THE RELATIONSHIP OF PLANNING AND ORGANIZATIONAL ABILITY TO SCHOOL SUCCESS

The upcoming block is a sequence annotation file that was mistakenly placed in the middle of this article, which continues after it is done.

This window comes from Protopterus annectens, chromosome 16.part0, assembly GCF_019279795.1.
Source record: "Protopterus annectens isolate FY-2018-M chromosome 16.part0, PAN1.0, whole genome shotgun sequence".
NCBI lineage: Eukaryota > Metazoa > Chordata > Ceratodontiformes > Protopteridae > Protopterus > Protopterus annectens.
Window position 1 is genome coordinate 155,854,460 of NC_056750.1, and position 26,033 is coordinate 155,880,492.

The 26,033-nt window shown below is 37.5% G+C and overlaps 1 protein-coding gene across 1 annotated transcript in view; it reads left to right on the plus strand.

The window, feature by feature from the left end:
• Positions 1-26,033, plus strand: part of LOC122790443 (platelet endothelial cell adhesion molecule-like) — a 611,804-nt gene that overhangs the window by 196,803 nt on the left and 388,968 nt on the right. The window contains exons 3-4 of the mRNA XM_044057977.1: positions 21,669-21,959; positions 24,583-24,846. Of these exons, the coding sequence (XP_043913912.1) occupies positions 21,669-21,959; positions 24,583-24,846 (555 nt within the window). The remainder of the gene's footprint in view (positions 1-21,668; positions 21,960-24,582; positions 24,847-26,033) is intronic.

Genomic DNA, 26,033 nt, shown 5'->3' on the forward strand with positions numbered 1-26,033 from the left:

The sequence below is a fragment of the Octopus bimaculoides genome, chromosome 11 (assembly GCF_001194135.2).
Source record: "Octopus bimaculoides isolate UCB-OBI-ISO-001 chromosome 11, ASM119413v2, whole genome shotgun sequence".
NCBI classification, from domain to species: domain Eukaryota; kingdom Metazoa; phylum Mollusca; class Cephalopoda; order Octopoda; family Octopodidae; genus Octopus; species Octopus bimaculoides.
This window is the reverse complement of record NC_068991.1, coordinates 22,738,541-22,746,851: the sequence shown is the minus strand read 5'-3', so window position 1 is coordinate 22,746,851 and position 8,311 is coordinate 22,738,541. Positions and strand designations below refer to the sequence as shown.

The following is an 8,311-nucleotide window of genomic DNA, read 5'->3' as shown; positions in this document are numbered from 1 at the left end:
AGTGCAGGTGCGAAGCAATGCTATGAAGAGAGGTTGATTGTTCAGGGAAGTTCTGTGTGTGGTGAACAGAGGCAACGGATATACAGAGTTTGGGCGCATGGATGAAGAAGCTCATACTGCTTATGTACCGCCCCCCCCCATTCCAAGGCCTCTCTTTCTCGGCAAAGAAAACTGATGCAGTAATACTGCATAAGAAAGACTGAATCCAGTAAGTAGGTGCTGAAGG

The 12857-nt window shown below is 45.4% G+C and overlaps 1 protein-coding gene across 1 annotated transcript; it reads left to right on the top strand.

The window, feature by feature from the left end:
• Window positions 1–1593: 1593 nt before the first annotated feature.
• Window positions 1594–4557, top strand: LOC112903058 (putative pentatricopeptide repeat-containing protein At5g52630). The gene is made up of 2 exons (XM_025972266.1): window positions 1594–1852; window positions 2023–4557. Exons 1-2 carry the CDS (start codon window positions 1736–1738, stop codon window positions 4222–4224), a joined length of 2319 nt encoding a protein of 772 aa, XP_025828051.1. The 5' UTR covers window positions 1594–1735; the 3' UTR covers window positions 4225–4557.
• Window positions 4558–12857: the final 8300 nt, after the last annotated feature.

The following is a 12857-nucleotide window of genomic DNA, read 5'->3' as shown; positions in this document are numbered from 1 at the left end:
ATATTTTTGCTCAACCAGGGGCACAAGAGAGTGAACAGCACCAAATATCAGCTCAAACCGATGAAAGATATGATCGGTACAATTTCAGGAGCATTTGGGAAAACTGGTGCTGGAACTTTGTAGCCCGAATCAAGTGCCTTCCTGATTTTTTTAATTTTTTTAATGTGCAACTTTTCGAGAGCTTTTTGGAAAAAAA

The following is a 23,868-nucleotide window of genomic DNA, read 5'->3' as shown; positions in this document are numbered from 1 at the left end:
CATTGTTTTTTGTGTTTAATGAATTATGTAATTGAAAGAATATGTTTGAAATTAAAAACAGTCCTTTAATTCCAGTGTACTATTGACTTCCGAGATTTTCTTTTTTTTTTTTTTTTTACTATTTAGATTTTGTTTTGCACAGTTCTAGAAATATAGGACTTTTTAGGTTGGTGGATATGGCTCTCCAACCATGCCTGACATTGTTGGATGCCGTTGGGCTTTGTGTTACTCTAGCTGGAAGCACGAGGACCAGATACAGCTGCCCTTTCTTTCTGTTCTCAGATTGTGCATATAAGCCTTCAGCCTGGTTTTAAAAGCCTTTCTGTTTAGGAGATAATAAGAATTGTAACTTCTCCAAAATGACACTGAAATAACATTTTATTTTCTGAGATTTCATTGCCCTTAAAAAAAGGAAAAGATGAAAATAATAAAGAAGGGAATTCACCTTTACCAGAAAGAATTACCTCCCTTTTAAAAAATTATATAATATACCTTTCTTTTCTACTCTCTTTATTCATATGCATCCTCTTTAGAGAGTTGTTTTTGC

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This study investigated the hypothesis that school failure is, in part, based on a poor ability to plan and organize a problem solution. The subjects were twenty low achieving and twenty average achieving middle class, suburban, parochial school second graders of matched intelligence, age, socio-economic level and sex. The children were given five experimental tasks designed for the study, WPPSI mazes and the Trail Making Test. The experimental tasks were easy to achieve and permitted observation of the children's organization of materials to complete the task. The other tests were evaluated by standard scoring and observation. The results indicated that the low achieving group demonstrated a less planful approach than did the average achievers. The implications of the results for issues of cognitive style, attention and language were discussed.
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